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Politics determines climate change belief… but not climate action

Unsurprisingly, people with conservative political views are significantly less likely to believe in climate change according to a new study published in the journal Nature.   However, the widely held belief that older white men are more likely to be climate sceptics turned out not to be significant.

The study, which aimed to understand attitudes to climate change, drew on the results of 200 previous polls and studies conducted in 57 countries around the world.  And while its main finding was the link between political and environmental views, the more alarming finding was that the majority of those who accepted the reality of climate change refused to take action or to support policies that would curb emissions of greenhouse gases.  As Erik Lindberg explains:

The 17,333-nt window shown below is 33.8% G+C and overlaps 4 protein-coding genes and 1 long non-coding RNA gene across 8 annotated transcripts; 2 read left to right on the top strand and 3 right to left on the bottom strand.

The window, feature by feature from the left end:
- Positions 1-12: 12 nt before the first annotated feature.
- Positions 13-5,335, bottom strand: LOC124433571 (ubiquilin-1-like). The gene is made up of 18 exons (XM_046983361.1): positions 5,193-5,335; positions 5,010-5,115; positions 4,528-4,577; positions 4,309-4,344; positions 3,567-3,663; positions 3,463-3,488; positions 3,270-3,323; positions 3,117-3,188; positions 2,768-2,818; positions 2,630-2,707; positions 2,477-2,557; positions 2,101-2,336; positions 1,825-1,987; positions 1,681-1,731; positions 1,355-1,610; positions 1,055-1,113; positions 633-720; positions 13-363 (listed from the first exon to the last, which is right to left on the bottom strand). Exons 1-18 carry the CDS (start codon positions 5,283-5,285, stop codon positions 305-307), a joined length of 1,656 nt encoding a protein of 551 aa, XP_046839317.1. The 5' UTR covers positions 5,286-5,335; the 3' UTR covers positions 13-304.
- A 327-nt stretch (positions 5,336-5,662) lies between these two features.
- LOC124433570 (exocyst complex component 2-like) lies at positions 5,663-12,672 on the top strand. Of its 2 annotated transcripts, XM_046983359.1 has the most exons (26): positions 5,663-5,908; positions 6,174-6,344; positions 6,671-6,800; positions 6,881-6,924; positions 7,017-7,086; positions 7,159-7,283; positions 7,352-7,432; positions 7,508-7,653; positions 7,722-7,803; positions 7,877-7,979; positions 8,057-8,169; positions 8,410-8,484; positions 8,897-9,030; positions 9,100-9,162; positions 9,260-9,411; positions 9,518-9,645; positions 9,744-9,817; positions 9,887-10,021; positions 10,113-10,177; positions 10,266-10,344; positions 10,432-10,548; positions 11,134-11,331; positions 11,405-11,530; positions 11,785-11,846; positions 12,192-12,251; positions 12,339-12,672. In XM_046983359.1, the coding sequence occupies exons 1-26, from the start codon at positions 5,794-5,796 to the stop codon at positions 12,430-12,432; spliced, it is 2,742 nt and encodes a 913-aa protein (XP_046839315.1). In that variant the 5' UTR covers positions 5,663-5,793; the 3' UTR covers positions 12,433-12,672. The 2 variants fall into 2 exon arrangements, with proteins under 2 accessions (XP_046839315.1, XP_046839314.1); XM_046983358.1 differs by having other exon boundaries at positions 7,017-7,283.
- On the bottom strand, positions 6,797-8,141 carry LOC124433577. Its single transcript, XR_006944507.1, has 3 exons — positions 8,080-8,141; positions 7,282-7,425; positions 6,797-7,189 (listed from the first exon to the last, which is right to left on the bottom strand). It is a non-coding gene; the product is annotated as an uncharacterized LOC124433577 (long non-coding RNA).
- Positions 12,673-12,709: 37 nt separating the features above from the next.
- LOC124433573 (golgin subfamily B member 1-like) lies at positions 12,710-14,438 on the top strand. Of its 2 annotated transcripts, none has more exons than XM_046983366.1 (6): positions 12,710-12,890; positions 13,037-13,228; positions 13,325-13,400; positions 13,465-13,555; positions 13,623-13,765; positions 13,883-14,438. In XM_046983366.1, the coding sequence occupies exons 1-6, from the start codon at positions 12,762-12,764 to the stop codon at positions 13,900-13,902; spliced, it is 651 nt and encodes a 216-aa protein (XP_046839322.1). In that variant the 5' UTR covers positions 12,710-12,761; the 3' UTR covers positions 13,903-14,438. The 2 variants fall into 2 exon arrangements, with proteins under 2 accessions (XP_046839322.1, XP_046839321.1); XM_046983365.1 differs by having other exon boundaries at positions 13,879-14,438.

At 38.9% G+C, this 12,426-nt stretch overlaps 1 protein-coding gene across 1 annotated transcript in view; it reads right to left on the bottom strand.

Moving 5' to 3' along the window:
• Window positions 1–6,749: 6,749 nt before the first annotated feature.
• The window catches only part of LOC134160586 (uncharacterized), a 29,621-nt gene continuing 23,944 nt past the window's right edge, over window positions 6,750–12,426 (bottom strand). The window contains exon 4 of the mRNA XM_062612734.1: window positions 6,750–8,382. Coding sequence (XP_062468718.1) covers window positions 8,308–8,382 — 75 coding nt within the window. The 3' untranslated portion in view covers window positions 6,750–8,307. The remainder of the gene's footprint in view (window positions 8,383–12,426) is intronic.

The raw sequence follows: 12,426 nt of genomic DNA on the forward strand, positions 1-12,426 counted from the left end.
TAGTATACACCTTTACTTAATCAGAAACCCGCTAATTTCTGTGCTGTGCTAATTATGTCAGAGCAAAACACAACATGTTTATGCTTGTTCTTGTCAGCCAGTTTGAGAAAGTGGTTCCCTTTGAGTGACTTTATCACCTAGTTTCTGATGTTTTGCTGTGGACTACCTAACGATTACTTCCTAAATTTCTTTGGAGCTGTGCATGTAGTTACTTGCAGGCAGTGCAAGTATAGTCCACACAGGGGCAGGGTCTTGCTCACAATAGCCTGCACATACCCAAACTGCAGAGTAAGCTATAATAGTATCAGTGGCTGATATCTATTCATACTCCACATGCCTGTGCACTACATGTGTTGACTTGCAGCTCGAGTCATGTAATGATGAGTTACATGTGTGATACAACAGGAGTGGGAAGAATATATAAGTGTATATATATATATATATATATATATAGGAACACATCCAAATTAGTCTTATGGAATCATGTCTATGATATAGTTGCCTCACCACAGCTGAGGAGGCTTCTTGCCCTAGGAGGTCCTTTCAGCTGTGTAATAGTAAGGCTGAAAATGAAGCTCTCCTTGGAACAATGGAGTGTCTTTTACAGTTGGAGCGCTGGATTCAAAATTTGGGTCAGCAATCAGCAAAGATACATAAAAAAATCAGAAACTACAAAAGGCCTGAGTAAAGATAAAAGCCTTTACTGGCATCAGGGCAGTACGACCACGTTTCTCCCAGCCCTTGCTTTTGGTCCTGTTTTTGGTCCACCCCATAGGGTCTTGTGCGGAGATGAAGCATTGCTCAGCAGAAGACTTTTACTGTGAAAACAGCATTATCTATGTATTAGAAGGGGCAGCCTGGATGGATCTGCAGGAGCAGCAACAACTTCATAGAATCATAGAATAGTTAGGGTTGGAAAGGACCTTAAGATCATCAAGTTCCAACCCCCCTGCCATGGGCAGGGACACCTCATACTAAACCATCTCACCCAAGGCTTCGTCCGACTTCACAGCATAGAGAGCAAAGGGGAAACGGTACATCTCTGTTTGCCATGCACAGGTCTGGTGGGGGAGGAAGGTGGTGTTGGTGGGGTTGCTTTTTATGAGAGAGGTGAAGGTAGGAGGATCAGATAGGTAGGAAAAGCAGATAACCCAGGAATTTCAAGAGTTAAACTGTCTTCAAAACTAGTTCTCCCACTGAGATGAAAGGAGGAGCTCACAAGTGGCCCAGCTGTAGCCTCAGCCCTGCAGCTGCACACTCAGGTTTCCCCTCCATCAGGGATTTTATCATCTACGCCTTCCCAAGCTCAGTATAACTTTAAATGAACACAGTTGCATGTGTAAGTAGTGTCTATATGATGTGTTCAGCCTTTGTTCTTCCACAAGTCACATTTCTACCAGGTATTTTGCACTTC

“The denial of climate change isn’t responsible for the fact that we, in the United States, are responsible for about one quarter of all current emissions if you include the industrial products we consume (and an even greater percentage of all emissions over time), even though we make up only 6% of the world’s population.  Our high-consumption lifestyles are responsible for this.  Republicans do not emit an appreciably larger amount of carbon dioxide than Democrats.”

What this means is that we have wasted several decades and a great deal of energy having the wrong argument.  We have been shouting about the problem when we needed to have a grown up debate about the possible solutions… solutions that become less effective with every passing year.

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